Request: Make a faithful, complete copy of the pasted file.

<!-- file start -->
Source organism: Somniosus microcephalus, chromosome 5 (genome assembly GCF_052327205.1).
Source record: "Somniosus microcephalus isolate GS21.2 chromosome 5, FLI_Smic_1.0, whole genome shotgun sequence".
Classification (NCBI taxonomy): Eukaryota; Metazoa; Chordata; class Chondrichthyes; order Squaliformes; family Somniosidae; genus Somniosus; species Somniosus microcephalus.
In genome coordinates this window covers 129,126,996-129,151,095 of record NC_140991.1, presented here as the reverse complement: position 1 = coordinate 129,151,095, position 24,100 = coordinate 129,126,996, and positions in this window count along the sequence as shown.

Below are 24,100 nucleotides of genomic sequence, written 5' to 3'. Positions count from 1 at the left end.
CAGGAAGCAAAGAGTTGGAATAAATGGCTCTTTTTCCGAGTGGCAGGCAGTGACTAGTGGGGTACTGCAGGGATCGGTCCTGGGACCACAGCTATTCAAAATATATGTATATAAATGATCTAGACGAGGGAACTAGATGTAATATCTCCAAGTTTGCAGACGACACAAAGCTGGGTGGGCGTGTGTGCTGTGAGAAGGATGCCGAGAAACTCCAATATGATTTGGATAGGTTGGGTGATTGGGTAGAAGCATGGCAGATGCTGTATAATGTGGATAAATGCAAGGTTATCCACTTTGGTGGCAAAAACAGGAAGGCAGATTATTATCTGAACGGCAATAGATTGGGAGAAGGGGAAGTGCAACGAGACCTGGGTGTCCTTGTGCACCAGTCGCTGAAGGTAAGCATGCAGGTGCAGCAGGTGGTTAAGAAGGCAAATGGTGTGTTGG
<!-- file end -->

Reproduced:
Source organism: Somniosus microcephalus, chromosome 5 (genome assembly GCF_052327205.1).
Source record: "Somniosus microcephalus isolate GS21.2 chromosome 5, FLI_Smic_1.0, whole genome shotgun sequence".
Classification (NCBI taxonomy): Eukaryota; Metazoa; Chordata; class Chondrichthyes; order Squaliformes; family Somniosidae; genus Somniosus; species Somniosus microcephalus.
In genome coordinates this window covers 129,126,996-129,151,095 of record NC_140991.1, presented here as the reverse complement: position 1 = coordinate 129,151,095, position 24,100 = coordinate 129,126,996, and positions in this window count along the sequence as shown.

Below are 24,100 nucleotides of genomic sequence, written 5' to 3'. Positions count from 1 at the left end.
CAGGAAGCAAAGAGTTGGAATAAATGGCTCTTTTTCCGAGTGGCAGGCAGTGACTAGTGGGGTACTGCAGGGATCGGTCCTGGGACCACAGCTATTCAAAATATATGTATATAAATGATCTAGACGAGGGAACTAGATGTAATATCTCCAAGTTTGCAGACGACACAAAGCTGGGTGGGCGTGTGTGCTGTGAGAAGGATGCCGAGAAACTCCAATATGATTTGGATAGGTTGGGTGATTGGGTAGAAGCATGGCAGATGCTGTATAATGTGGATAAATGCAAGGTTATCCACTTTGGTGGCAAAAACAGGAAGGCAGATTATTATCTGAACGGCAATAGATTGGGAGAAGGGGAAGTGCAACGAGACCTGGGTGTCCTTGTGCACCAGTCGCTGAAGGTAAGCATGCAGGTGCAGCAGGTGGTTAAGAAGGCAAATGGTGTGTTGG